Given the large stake in the stock by institutions, Hiscox's stock price might be vulnerable to their trading decisions
51% of the business is held by the top 8 shareholders
A look at the shareholders of Hiscox Ltd (LON:HSX) can tell us which group is most powerful. And the group that holds the biggest piece of the pie are institutions with 70% ownership. That is, the group stands to benefit the most if the stock rises (or lose the most if there is a downturn).
Given the vast amount of money and research capacities at their disposal, institutional ownership tends to carry a lot of weight, especially with individual investors. Hence, having a considerable amount of institutional money invested in a company is often regarded as a desirable trait.
Let's delve deeper into each type of owner of Hiscox, beginning with the chart below.
What Does The Institutional Ownership Tell Us About Hiscox?
Many institutions measure their performance against an index that approximates the local market. So they usually pay more attention to companies that are included in major indices.
We can see that Hiscox does have institutional investors; and they hold a good portion of the company's stock. This can indicate that the company has a certain degree of credibility in the investment community. However, it is best to be wary of relying on the supposed validation that comes with institutional investors. They too, get it wrong sometimes. It is not uncommon to see a big share price drop if two large institutional investors try to sell out of a stock at the same time. So it is worth checking the past earnings trajectory of Hiscox, (below). Of course, keep in mind that there are other factors to consider, too.
Institutional investors own over 50% of the company, so together than can probably strongly influence board decisions. We note that hedge funds don't have a meaningful investment in Hiscox. Fidelity International Ltd is currently the largest shareholder, with 9.5% of shares outstanding. With 8.1% and 7.5% of the shares outstanding respectively, FMR LLC and Capital Research and Management Company are the second and third largest shareholders.
We also observed that the top 8 shareholders account for more than half of the share register, with a few smaller shareholders to balance the interests of the larger ones to a certain extent.
While studying institutional ownership for a company can add value to your research, it is also a good practice to research analyst recommendations to get a deeper understand of a stock's expected performance. Quite a few analysts cover the stock, so you could look into forecast growth quite easily.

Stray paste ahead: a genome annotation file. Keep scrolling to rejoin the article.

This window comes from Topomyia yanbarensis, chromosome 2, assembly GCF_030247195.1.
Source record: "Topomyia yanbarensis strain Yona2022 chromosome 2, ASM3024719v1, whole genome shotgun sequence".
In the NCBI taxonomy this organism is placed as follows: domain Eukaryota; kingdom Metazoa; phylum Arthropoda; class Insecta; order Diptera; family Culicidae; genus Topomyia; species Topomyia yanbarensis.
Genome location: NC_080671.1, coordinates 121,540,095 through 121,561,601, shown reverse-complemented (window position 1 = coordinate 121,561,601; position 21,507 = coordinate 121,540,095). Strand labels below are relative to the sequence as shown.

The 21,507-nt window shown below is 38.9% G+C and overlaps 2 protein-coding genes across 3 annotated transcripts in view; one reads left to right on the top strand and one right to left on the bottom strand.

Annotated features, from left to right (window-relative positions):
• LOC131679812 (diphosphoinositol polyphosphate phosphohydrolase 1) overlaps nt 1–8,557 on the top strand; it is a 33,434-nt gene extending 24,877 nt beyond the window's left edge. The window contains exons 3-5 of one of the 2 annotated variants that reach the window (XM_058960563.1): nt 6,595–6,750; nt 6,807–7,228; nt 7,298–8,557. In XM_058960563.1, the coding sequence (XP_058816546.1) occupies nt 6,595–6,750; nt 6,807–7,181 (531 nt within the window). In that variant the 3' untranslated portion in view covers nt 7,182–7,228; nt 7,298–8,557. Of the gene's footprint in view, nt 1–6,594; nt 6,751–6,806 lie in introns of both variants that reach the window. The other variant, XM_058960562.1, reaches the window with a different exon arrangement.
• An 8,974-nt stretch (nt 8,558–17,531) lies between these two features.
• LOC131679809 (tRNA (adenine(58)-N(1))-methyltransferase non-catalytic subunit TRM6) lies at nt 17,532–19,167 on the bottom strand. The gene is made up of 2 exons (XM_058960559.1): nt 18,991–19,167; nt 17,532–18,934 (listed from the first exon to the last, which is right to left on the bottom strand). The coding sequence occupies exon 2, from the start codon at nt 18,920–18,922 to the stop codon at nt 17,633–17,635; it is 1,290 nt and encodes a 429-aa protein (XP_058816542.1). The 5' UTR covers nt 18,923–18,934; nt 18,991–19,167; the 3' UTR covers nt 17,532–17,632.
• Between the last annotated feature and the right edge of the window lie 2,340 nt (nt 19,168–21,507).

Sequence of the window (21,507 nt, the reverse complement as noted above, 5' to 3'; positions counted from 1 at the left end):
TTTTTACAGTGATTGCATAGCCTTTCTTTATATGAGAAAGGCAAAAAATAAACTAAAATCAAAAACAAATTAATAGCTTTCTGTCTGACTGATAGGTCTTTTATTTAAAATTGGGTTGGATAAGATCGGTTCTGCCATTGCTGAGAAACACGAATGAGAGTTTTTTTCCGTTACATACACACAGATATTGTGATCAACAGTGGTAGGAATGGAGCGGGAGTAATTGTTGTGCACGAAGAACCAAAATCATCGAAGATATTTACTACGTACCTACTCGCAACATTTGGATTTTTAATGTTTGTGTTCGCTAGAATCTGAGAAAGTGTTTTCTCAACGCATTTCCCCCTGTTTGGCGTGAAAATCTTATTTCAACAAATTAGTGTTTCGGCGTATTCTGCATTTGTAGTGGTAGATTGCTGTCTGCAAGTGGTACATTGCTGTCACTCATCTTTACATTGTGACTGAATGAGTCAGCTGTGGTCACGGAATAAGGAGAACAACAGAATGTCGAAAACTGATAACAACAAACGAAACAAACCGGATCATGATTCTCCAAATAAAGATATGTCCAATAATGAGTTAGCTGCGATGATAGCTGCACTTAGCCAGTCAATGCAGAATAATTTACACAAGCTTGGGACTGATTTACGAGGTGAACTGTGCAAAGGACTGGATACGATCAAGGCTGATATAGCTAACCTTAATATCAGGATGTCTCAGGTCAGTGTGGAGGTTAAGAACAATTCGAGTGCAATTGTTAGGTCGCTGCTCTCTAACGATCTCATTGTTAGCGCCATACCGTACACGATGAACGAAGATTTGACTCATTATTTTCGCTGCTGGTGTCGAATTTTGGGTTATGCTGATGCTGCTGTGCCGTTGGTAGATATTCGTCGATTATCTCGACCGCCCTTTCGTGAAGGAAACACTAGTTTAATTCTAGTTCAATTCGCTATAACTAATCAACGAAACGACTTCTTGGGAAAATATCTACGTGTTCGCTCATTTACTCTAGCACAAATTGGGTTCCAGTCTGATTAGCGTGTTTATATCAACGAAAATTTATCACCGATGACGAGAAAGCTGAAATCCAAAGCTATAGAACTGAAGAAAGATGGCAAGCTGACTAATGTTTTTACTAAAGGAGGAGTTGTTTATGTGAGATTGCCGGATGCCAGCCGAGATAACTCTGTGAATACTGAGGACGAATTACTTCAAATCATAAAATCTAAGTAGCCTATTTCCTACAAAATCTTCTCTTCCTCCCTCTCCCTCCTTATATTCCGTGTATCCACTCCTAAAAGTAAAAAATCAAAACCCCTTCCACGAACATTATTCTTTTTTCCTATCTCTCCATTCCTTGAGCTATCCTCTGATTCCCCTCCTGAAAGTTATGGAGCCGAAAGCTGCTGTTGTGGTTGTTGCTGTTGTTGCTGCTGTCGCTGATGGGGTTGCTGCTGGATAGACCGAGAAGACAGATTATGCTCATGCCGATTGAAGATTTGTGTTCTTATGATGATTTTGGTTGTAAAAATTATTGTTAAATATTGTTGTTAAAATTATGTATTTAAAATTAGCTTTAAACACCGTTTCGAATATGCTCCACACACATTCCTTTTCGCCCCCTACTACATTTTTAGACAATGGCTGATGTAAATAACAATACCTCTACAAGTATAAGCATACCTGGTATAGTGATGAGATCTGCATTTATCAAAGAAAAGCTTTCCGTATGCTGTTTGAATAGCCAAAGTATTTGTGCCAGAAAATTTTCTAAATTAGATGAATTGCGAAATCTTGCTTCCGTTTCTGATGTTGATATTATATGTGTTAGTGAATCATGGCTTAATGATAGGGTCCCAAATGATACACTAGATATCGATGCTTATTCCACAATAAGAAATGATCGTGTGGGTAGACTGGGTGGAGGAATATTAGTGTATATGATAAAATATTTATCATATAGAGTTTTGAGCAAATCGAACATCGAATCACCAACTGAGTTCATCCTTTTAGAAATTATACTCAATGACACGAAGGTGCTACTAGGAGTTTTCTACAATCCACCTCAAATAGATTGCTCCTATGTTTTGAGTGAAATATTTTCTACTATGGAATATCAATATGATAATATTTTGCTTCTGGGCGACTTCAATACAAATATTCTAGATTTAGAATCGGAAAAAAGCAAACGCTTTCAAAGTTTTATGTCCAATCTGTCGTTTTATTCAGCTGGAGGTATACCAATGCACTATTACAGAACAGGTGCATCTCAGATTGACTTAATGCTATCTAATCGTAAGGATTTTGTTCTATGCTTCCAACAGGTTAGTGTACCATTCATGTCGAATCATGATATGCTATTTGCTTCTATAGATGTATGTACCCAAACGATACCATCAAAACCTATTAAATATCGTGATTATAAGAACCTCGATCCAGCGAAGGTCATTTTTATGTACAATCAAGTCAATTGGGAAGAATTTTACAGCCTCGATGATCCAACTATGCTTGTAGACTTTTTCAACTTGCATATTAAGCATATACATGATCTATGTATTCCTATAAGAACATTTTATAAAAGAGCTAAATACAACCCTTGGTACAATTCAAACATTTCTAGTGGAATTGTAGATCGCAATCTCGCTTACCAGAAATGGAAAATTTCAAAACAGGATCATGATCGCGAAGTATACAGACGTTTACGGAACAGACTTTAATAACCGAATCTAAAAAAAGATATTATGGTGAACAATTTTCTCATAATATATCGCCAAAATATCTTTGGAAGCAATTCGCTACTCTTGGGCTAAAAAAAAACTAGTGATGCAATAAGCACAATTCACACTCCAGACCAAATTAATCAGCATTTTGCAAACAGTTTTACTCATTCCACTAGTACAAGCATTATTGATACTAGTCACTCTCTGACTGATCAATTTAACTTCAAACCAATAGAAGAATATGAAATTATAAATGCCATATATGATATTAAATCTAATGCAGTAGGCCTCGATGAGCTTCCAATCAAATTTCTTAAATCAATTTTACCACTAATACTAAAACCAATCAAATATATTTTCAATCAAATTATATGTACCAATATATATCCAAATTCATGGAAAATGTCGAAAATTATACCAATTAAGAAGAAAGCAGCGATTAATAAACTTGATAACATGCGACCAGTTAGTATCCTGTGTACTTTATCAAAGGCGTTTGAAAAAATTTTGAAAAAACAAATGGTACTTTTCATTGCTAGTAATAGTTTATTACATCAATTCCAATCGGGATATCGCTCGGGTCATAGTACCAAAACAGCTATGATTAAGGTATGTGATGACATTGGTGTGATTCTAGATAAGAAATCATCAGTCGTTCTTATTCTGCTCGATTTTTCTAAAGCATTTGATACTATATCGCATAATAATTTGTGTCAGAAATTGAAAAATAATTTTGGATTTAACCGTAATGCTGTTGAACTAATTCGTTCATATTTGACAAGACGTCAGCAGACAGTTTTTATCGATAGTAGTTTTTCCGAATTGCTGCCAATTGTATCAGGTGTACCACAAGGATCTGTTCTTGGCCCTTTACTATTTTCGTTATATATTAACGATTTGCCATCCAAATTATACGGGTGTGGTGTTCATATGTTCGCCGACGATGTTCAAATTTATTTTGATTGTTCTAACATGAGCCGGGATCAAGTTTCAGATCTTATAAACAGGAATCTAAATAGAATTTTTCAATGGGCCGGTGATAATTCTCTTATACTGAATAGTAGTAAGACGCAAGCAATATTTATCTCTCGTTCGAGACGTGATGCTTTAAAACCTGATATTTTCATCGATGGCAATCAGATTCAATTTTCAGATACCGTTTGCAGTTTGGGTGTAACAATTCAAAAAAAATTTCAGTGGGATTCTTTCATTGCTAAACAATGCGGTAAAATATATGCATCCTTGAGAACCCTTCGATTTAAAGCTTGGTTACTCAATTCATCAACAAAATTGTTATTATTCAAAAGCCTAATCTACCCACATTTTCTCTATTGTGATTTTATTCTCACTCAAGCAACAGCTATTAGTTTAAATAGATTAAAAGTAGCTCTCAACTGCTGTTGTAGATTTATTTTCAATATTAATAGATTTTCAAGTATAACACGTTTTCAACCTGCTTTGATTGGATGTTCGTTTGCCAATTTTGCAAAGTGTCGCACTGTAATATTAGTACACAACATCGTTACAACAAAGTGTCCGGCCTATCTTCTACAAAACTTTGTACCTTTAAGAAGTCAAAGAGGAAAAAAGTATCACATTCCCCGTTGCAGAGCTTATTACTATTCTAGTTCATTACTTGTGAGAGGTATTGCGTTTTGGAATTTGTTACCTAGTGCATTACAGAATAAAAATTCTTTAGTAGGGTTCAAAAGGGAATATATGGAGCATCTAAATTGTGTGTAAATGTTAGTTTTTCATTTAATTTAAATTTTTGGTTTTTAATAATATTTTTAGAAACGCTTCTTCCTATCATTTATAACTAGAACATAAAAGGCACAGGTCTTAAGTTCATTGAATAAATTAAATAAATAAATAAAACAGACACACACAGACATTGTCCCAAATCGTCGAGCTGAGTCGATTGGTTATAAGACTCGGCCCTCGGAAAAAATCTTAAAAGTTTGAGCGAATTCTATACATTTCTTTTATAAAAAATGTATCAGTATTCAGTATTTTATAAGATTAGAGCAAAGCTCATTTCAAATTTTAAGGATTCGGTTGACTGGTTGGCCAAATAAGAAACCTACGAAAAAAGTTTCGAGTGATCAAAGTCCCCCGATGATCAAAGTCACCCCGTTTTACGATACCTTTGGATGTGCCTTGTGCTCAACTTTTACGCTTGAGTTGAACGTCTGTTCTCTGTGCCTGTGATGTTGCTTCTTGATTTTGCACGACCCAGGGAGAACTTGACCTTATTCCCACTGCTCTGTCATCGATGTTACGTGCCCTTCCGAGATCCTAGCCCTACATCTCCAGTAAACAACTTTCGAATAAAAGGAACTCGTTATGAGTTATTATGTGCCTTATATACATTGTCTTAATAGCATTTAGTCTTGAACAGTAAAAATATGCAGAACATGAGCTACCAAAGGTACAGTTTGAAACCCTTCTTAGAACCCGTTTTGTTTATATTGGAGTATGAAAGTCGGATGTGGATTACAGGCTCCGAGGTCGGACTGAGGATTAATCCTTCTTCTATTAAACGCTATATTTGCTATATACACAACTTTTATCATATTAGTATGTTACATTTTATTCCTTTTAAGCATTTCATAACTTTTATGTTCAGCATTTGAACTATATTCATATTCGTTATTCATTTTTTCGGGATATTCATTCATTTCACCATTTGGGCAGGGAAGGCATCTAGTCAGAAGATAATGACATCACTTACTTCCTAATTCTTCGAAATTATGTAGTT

Insider Ownership Of Hiscox
While the precise definition of an insider can be subjective, almost everyone considers board members to be insiders. Company management run the business, but the CEO will answer to the board, even if he or she is a member of it.
Insider ownership is positive when it signals leadership are thinking like the true owners of the company. However, high insider ownership can also give immense power to a small group within the company. This can be negative in some circumstances.
Our most recent data indicates that insiders own less than 1% of Hiscox Ltd. Keep in mind that it's a big company, and the insiders own UK£20m worth of shares. The absolute value might be more important than the proportional share. It is good to see board members owning shares, but it might be worth checking if those insiders have been buying.
General Public Ownership
The general public-- including retail investors -- own 29% stake in the company, and hence can't easily be ignored. This size of ownership, while considerable, may not be enough to change company policy if the decision is not in sync with other large shareholders.
I find it very interesting to look at who exactly owns a company. But to truly gain insight, we need to consider other information, too. For instance, we've identified 2 warning signs for Hiscox that you should be aware of.
But ultimately it is the future, not the past, that will determine how well the owners of this business will do. Therefore we think it advisable to take a look at this free report showing whether analysts are predicting a brighter future.
NB: Figures in this article are calculated using data from the last twelve months, which refer to the 12-month period ending on the last date of the month the financial statement is dated. This may not be consistent with full year annual report figures.
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This article by Simply Wall St is general in nature. We provide commentary based on historical data and analyst forecasts only using an unbiased methodology and our articles are not intended to be financial advice. It does not constitute a recommendation to buy or sell any stock, and does not take account of your objectives, or your financial situation. We aim to bring you long-term focused analysis driven by fundamental data. Note that our analysis may not factor in the latest price-sensitive company announcements or qualitative material. Simply Wall St has no position in any stocks mentioned.
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